…by Joshua / from the United Kingdom / PhD Genetics and Molecular Medicine / 2nd Year
In April this year I was able to attend an ME/CFS conference in Washington, D.C. The trip included two events – a workshop on the first day for early-career researchers in the field (PhDs and postdocs), followed by a two-day conference. Since there are very few ME researchers in the UK, it was great to meet other people in this field from all over the world.
Although incredibly jet lagged (it took me 19 hours to get there, including the stop at Heathrow), I was able to take a look around the city on my first day. D.C. is genuinely one of the prettiest places I’ve ever seen, and I was lucky enough to catch it at the height of cherry blossom season. I’m told that some people in the US plan entire holidays around seeing the trees in bloom, so it was undoubtedly a privilege to see the city in its full pink and white regalia. I was able to walk the entire length of the National Mall, from the Capitol to the Lincoln Memorial, with detours via the White House and Tidal Basin.
Pictured above is the Thomas Jefferson memorial on the other side of the Tidal Basin, which includes a 19-foot-tall statue of the third US president (unfortunately, since my American girlfriend started playing the “Hamilton” soundtrack, I can’t hear his name without humming “What did I miss?”). I’d highly recommend a walk around the basin, which includes memorials to other American leaders – Martin Luther King Jr and Franklin D. Roosevelt among them.
All of the memorials and monuments are amazing, but I’ll admit I was somewhat underwhelmed by the White House – it was significantly smaller than I expected. I grew up near a country manor in England which has doubled for it in film, so I suppose I was anticipating something more impressive from the real thing.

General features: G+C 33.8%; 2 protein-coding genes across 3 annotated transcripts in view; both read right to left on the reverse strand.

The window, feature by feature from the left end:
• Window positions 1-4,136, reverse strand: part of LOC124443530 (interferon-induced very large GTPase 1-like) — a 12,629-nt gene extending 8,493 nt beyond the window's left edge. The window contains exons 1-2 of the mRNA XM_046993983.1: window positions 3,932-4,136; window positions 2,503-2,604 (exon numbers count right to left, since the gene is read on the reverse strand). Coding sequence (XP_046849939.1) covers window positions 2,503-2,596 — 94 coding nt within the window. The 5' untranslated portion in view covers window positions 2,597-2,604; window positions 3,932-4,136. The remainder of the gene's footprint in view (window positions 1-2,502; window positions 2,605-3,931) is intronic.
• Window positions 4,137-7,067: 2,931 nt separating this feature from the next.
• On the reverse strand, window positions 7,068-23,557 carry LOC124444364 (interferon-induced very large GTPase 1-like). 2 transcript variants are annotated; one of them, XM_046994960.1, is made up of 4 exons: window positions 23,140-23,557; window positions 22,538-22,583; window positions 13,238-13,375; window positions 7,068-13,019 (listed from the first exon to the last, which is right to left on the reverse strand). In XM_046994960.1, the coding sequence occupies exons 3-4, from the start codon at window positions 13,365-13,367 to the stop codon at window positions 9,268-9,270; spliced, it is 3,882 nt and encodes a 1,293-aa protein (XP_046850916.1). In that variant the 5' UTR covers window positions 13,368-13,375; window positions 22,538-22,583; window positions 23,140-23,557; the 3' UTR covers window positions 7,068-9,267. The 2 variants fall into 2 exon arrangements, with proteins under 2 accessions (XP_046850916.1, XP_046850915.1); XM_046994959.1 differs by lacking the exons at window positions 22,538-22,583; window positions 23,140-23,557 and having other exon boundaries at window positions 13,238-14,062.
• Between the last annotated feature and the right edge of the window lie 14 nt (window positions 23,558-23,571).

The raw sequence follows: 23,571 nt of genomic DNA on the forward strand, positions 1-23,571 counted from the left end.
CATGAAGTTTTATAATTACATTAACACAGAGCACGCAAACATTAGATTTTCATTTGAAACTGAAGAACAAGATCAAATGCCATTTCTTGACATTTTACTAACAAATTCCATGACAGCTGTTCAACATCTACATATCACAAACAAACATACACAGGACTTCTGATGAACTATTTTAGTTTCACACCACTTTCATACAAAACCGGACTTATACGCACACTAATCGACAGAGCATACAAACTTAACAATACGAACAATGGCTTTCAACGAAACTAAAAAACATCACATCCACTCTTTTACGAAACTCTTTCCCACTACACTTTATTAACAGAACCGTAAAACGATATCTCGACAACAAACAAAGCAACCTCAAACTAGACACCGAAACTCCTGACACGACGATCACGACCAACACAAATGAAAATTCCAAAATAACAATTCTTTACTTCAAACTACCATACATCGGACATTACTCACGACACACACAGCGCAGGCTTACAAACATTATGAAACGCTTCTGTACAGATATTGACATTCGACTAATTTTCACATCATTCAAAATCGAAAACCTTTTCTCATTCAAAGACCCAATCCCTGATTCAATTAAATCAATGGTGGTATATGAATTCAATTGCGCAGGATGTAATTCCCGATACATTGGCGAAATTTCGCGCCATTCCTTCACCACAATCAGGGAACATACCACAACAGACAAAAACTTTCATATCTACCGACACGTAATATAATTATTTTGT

Once I’d finished exploring the city centre, and got some actual sleep, the conference started properly. It proved to be very useful – the workshop on the first day was entirely dedicated to providing advice to early career PhDs and post-docs. There were presentations, and we split into groups for roundtable discussions, with senior researchers offering advice and acting as mentors. A portion of the day was dedicated to helping us organise research projects in the US. I was one of the few international participants at the workshop, but I didn’t see this as a bad thing – knowing a little more about how the US grant system works may prove useful later in my career.
The following two days were for the international conference. I got to see some of the big names in the field present their work, and had to frantically take notes on all of the research relevant to my project. The most useful was seeing the researchers at Stanford University (who did the initial study part of my project is based on) present their unpublished results.
The best thing about these workshops and conferences are the contacts you make, and so many interesting conversations can be had over coffee and dinner. By random coincidence, I was talking about a really interesting paper I had read recently with the person sat next to me, as it seemed to fit his research interests. We quickly realised that I was actually describing a paper he wrote! As I’m referencing it in my own work, he gave me his contact details for further discussion.
Finally after several long, exhausting days, it was time to catch the overnight flight back to London. Unfortunately, I had no time for a break, as I was heading immediately off to a statistics course in Southampton the following week! In a future blog post, I’ll write more about these courses, and how they’ve enabled me travel across the UK and experience a little of student life at other universities.